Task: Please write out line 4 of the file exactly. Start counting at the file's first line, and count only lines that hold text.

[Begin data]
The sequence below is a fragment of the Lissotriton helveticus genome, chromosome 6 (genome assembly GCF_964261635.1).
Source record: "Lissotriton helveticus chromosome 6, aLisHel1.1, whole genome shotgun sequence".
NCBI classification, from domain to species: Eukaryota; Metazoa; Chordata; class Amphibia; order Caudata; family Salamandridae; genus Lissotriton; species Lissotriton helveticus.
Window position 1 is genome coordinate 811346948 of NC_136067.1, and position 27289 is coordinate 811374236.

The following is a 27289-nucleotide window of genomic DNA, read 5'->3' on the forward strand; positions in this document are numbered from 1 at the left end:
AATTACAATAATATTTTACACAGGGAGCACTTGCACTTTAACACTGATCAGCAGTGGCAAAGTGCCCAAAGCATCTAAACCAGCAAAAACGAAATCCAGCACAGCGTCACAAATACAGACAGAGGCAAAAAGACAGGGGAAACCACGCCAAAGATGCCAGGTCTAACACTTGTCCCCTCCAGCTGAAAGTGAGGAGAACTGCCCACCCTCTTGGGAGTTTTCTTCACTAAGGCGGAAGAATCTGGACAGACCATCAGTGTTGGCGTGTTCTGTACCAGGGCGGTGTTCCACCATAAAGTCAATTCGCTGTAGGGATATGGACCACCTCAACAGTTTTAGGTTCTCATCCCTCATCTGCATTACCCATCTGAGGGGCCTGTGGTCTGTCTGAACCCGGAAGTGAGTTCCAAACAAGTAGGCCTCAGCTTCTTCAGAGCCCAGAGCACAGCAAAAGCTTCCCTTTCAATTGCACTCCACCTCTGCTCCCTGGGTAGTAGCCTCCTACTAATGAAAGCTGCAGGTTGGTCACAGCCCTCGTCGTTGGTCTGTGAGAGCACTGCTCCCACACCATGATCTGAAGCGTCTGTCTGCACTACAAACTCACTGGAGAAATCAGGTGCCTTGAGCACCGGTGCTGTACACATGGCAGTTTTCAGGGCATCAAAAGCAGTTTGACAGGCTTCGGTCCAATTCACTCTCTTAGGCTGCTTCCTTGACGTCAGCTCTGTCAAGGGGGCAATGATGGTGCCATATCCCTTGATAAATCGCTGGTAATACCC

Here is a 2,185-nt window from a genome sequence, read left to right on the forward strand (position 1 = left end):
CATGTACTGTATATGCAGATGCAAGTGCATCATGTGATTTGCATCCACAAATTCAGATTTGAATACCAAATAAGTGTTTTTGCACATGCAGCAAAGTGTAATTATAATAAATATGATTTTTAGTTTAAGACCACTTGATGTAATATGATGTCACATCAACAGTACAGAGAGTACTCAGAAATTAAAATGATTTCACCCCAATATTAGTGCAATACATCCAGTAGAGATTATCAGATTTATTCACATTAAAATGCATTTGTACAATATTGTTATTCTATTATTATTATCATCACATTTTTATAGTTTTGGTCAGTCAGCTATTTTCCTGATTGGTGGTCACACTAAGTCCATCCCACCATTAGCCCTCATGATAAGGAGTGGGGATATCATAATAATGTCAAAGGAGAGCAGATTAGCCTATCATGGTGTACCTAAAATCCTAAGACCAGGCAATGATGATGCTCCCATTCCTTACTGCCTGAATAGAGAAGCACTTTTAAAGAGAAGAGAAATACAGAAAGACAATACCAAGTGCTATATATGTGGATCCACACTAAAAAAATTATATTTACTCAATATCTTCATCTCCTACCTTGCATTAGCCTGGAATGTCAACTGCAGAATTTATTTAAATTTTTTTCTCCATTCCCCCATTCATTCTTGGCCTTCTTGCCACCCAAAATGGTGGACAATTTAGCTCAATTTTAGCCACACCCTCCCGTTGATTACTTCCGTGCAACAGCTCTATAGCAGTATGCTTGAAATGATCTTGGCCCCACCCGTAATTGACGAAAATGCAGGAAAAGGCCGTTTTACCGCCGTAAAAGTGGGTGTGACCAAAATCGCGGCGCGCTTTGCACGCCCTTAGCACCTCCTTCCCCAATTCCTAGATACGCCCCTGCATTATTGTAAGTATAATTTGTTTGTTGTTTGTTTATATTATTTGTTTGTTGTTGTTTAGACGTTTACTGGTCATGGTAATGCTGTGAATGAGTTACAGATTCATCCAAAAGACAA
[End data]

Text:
Window position 1 is genome coordinate 811346948 of NC_136067.1, and position 27289 is coordinate 811374236.